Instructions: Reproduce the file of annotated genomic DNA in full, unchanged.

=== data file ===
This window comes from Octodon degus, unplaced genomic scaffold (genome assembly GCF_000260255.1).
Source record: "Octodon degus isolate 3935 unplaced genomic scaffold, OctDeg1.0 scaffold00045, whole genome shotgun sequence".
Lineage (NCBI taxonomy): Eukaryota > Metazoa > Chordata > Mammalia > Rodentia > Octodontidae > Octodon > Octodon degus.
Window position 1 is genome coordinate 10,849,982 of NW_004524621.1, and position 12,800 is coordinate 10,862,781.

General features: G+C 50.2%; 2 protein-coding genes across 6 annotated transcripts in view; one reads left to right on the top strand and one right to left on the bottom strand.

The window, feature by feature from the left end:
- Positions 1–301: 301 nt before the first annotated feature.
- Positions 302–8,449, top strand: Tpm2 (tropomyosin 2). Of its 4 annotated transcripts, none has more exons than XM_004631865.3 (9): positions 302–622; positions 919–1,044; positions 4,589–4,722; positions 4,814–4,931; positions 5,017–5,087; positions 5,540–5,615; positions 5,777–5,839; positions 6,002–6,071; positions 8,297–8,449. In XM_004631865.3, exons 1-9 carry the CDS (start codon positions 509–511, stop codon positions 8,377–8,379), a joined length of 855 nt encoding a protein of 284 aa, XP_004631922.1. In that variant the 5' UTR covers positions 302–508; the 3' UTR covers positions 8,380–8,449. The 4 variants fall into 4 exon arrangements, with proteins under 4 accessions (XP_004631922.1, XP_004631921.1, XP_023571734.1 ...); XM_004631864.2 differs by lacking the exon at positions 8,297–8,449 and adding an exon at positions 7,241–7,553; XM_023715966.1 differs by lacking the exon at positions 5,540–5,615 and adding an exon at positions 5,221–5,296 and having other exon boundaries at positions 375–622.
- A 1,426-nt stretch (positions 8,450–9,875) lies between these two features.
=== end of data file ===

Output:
This window comes from Octodon degus, unplaced genomic scaffold (genome assembly GCF_000260255.1).
Source record: "Octodon degus isolate 3935 unplaced genomic scaffold, OctDeg1.0 scaffold00045, whole genome shotgun sequence".
Lineage (NCBI taxonomy): Eukaryota > Metazoa > Chordata > Mammalia > Rodentia > Octodontidae > Octodon > Octodon degus.
Window position 1 is genome coordinate 10,849,982 of NW_004524621.1, and position 12,800 is coordinate 10,862,781.

General features: G+C 50.2%; 2 protein-coding genes across 6 annotated transcripts in view; one reads left to right on the top strand and one right to left on the bottom strand.

The window, feature by feature from the left end:
- Positions 1–301: 301 nt before the first annotated feature.
- Positions 302–8,449, top strand: Tpm2 (tropomyosin 2). Of its 4 annotated transcripts, none has more exons than XM_004631865.3 (9): positions 302–622; positions 919–1,044; positions 4,589–4,722; positions 4,814–4,931; positions 5,017–5,087; positions 5,540–5,615; positions 5,777–5,839; positions 6,002–6,071; positions 8,297–8,449. In XM_004631865.3, exons 1-9 carry the CDS (start codon positions 509–511, stop codon positions 8,377–8,379), a joined length of 855 nt encoding a protein of 284 aa, XP_004631922.1. In that variant the 5' UTR covers positions 302–508; the 3' UTR covers positions 8,380–8,449. The 4 variants fall into 4 exon arrangements, with proteins under 4 accessions (XP_004631922.1, XP_004631921.1, XP_023571734.1 ...); XM_004631864.2 differs by lacking the exon at positions 8,297–8,449 and adding an exon at positions 7,241–7,553; XM_023715966.1 differs by lacking the exon at positions 5,540–5,615 and adding an exon at positions 5,221–5,296 and having other exon boundaries at positions 375–622.
- A 1,426-nt stretch (positions 8,450–9,875) lies between these two features.